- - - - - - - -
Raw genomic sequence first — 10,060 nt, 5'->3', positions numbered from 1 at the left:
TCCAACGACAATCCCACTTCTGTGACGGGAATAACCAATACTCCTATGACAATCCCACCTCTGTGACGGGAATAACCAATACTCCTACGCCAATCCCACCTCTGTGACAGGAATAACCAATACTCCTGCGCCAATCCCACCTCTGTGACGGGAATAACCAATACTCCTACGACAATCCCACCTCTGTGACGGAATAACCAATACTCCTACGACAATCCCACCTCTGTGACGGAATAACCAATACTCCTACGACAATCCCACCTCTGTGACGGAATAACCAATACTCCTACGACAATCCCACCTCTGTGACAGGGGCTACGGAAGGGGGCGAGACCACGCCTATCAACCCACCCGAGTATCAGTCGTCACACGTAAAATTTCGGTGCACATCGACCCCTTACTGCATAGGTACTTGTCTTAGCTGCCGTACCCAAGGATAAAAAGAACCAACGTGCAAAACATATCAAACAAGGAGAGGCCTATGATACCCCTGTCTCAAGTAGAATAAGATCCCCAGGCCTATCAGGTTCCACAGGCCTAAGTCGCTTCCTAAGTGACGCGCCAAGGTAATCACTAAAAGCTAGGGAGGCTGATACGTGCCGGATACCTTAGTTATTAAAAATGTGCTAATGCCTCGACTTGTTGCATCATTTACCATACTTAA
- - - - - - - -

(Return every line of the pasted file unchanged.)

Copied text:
Raw genomic sequence first — 10,060 nt, 5'->3', positions numbered from 1 at the left:
TCCAACGACAATCCCACTTCTGTGACGGGAATAACCAATACTCCTATGACAATCCCACCTCTGTGACGGGAATAACCAATACTCCTACGCCAATCCCACCTCTGTGACAGGAATAACCAATACTCCTGCGCCAATCCCACCTCTGTGACGGGAATAACCAATACTCCTACGACAATCCCACCTCTGTGACGGAATAACCAATACTCCTACGACAATCCCACCTCTGTGACGGAATAACCAATACTCCTACGACAATCCCACCTCTGTGACGGAATAACCAATACTCCTACGACAATCCCACCTCTGTGACAGGGGCTACGGAAGGGGGCGAGACCACGCCTATCAACCCACCCGAGTATCAGTCGTCACACGTAAAATTTCGGTGCACATCGACCCCTTACTGCATAGGTACTTGTCTTAGCTGCCGTACCCAAGGATAAAAAGAACCAACGTGCAAAACATATCAAACAAGGAGAGGCCTATGATACCCCTGTCTCAAGTAGAATAAGATCCCCAGGCCTATCAGGTTCCACAGGCCTAAGTCGCTTCCTAAGTGACGCGCCAAGGTAATCACTAAAAGCTAGGGAGGCTGATACGTGCCGGATACCTTAGTTATTAAAAATGTGCTAATGCCTCGACTTGTTGCATCATTTACCATACTTAA